Ruth’s Recommendations

This is another long list of favourites. I have been busy getting ready for the Ontario Genealogical Society Conference this weekend. Happy reading everyone.

Irish Genealogy News has several posts of interest. The first is “Too many histories…” Hedge School debate online.” It is the latest podcast from the Hedge School.

The next post is “More Church of Ireland transcriptions go online.” This is the latest release to the Anglican Record Project. The last post is “So what? So plenty!” which is about the Irish Government’s intention to put the civil registration indexes online.

The British GENES blog also has several posts of interest. The first is “Republic of Ireland’s GRO indexes to go online at IrishGenealogy.ie” The next is “1895 Scottish Valuation Roll now online.” The last post is “Scottish Online Catalogue Project” which is going to be a wonderful resource for people researching Scotland.

Chris’ other blog is Scotland: Walking in Eternity and here he had a post called “The Tourist’s Matrimonial Guide Through Scotland.” This is a wonderful post and provides a warning to tourists about Scottish marriage customs.

The “Are My Roots Showing?” blog has a couple of good posts. The first is “Evidentia and Mastering Genealogical Proof” where she looks at how the program Evidentia has been adapting to the release of Thomas W. Jones’ book “Mastering Genealogical Proof.” The second post is “My Digital Filing System for Genealogy (Windows).” This came about via the new group on Facebook called “The Organized Genealogist.” I think we are all looking for ways to organize our collections and doing it right the first time.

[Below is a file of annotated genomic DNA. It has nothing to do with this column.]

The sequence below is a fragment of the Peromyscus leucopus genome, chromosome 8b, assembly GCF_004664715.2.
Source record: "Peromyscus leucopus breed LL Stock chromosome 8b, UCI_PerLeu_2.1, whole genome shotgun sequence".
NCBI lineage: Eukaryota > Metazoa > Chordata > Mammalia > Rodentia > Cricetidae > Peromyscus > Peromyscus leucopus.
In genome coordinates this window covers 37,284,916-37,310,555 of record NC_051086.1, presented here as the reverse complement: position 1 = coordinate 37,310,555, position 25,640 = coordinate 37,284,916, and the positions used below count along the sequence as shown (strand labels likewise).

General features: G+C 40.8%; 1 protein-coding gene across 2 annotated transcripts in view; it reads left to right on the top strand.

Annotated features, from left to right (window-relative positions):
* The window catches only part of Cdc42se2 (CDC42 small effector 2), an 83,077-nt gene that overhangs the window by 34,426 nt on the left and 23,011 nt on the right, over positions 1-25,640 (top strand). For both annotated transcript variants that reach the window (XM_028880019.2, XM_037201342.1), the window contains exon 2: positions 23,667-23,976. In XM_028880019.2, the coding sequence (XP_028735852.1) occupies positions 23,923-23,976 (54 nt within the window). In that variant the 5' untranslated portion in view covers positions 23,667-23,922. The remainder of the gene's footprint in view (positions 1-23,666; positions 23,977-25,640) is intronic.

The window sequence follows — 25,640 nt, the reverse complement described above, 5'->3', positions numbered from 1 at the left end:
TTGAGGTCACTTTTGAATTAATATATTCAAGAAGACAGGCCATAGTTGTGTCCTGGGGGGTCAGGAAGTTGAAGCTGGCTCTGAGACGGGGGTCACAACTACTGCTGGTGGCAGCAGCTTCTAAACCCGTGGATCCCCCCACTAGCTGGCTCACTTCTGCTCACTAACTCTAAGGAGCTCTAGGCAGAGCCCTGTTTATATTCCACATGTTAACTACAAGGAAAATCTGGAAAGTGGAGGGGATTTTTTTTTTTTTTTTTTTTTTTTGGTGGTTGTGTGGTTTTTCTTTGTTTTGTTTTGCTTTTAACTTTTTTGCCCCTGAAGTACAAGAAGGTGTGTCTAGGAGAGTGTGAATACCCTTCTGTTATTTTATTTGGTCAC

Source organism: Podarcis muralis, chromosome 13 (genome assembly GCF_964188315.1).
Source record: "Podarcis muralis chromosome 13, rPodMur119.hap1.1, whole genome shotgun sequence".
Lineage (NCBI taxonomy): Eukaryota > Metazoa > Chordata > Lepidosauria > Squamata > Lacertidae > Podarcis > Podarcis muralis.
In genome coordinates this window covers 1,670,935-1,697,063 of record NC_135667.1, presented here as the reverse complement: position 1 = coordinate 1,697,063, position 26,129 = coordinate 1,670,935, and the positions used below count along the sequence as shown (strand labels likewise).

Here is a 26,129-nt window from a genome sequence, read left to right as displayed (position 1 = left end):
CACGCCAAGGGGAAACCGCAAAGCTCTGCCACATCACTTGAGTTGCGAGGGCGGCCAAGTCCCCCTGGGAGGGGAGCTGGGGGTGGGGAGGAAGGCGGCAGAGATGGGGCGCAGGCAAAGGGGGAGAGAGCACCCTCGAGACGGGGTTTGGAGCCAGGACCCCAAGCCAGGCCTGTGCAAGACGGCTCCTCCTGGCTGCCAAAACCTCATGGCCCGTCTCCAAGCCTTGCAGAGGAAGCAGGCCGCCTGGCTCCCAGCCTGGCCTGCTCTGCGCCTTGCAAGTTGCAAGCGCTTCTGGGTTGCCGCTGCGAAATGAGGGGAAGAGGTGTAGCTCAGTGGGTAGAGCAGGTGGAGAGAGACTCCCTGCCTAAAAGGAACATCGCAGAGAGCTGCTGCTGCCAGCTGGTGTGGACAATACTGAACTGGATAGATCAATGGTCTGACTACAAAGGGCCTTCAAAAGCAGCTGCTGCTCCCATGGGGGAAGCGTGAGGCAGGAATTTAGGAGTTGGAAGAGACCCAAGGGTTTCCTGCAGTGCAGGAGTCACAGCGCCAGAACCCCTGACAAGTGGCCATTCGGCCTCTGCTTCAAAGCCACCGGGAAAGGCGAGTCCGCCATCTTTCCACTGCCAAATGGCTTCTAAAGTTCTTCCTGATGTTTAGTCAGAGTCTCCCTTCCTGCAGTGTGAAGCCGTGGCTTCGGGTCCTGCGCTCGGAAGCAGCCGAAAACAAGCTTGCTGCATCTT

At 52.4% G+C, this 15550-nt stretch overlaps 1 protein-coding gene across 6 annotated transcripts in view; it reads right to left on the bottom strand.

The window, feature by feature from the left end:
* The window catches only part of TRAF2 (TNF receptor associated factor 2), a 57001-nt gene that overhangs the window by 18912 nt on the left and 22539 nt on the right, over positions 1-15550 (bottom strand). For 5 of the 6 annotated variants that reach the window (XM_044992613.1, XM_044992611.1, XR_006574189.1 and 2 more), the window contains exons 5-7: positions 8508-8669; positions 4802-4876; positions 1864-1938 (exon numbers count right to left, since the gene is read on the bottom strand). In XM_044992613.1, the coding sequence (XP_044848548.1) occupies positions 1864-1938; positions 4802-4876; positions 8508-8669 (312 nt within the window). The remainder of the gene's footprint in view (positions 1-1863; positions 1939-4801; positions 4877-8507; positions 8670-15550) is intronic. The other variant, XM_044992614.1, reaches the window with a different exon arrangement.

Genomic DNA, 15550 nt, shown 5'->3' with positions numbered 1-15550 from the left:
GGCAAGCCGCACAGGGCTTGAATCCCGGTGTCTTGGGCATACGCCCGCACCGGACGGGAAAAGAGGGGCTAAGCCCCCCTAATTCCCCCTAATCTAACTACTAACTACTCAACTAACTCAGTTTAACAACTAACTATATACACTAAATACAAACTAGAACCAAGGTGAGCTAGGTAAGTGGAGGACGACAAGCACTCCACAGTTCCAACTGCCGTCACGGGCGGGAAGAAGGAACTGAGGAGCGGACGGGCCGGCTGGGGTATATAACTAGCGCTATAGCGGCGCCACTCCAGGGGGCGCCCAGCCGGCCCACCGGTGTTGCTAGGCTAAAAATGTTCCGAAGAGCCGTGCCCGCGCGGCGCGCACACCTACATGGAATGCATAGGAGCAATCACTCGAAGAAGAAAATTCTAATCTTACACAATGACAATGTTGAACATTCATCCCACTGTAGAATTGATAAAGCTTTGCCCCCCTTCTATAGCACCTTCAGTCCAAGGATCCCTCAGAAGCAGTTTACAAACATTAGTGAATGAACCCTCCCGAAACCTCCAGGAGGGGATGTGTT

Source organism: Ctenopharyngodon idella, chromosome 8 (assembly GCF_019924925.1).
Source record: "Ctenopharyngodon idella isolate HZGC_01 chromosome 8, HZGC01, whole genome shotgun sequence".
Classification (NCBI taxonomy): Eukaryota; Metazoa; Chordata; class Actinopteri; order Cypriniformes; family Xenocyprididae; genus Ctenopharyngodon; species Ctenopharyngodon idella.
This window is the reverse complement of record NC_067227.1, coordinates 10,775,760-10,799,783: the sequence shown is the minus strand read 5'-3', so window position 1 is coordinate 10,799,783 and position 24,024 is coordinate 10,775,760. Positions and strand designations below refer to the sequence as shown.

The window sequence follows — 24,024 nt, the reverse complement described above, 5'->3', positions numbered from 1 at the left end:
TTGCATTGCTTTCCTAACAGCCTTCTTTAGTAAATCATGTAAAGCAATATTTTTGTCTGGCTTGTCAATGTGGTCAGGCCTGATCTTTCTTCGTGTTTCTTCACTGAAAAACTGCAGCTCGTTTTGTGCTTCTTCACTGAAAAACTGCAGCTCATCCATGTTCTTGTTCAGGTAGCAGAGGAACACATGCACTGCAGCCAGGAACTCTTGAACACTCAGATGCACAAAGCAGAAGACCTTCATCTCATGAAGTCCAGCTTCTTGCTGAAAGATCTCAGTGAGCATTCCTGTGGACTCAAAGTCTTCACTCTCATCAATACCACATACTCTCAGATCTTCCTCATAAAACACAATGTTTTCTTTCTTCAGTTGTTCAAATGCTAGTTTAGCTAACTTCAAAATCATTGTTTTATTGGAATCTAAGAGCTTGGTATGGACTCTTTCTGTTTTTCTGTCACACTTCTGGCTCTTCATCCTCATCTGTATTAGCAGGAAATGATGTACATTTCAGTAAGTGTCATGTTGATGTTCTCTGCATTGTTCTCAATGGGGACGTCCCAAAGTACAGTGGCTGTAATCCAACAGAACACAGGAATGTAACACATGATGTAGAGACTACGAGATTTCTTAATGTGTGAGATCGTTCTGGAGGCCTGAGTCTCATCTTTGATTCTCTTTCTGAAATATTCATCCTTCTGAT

Dick Eastman had a post called “Save Library & Archives Canada: How Ordinary Citizens can Make an Impact.” If you want to make an impact then check this out.

The Genealogy Canada blog has a post called “Want to track down descendants of immigrants who were on the Empress of Ireland.” If you had people on the Empress of Ireland when it went down in the St. Lawrence River on 29 May 1914 then you need to read this post.

John Grenham’s has a column entitled “Genealogy in Time” where he looks at the ranking system of genealogy websites. He starts with Genealogy in Time which is a Canadian website and says it is ranked as the fifth largest family history website in the world.

GeneaPress announces that “Southern California Genealogy Jamboree: Free Live-Streamed Sessions Announced.” Sign up now to attend the free live streamed sessions from Jamboree.

The Genealogy’s Star blog had a post called “2,000,000,000th Holding Record goes into WorldCat.org.” If you haven’t used WorldCat.org then you need to go and check it out.

The Anglo-Celtic Connections blog had an interested post called “The First 20 Hours – How to Learn Anything.” It is an interesting video.

The last blog post is from a blog I follow not because of genealogy but because of a general interest. They had a post this week that crossed general interest with genealogy. The post entitled “Simply Divine” is about St. Werburgh’s Church in Dublin. This is of interest to me because in the late 1700s my family worshiped there and one collateral ancestor is buried there. I enjoyed the brief history but what really caught my attention was the photographic essay of the church. The last time I was in Dublin the church was closed so I never got to go inside. This helps make up for a missed opportunity but it also makes me more intent on getting in to see it the next time I am in Dublin.